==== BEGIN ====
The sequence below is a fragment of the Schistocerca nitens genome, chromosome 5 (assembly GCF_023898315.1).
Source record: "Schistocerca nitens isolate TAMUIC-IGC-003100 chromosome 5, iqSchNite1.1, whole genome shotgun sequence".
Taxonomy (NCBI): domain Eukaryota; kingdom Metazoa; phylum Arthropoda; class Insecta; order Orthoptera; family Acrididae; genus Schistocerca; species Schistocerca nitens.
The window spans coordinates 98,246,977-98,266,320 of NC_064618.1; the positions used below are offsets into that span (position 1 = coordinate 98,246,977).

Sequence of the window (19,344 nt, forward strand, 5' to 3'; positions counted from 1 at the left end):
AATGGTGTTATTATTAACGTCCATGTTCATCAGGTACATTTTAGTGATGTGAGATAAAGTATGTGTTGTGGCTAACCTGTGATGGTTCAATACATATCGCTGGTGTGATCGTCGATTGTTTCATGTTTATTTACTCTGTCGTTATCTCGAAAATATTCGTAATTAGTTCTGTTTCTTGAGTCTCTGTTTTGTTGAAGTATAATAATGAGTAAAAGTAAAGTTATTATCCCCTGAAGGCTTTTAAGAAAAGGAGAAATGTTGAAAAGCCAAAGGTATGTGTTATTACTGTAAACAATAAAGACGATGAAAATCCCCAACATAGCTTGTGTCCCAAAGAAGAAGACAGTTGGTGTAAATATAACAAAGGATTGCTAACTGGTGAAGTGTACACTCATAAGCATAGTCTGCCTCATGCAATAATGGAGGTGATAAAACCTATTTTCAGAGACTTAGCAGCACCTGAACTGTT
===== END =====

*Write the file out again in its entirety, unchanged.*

The sequence below is a fragment of the Schistocerca nitens genome, chromosome 5 (assembly GCF_023898315.1).
Source record: "Schistocerca nitens isolate TAMUIC-IGC-003100 chromosome 5, iqSchNite1.1, whole genome shotgun sequence".
Taxonomy (NCBI): domain Eukaryota; kingdom Metazoa; phylum Arthropoda; class Insecta; order Orthoptera; family Acrididae; genus Schistocerca; species Schistocerca nitens.
The window spans coordinates 98,246,977-98,266,320 of NC_064618.1; the positions used below are offsets into that span (position 1 = coordinate 98,246,977).

Sequence of the window (19,344 nt, forward strand, 5' to 3'; positions counted from 1 at the left end):
AATGGTGTTATTATTAACGTCCATGTTCATCAGGTACATTTTAGTGATGTGAGATAAAGTATGTGTTGTGGCTAACCTGTGATGGTTCAATACATATCGCTGGTGTGATCGTCGATTGTTTCATGTTTATTTACTCTGTCGTTATCTCGAAAATATTCGTAATTAGTTCTGTTTCTTGAGTCTCTGTTTTGTTGAAGTATAATAATGAGTAAAAGTAAAGTTATTATCCCCTGAAGGCTTTTAAGAAAAGGAGAAATGTTGAAAAGCCAAAGGTATGTGTTATTACTGTAAACAATAAAGACGATGAAAATCCCCAACATAGCTTGTGTCCCAAAGAAGAAGACAGTTGGTGTAAATATAACAAAGGATTGCTAACTGGTGAAGTGTACACTCATAAGCATAGTCTGCCTCATGCAATAATGGAGGTGATAAAACCTATTTTCAGAGACTTAGCAGCACCTGAACTGTT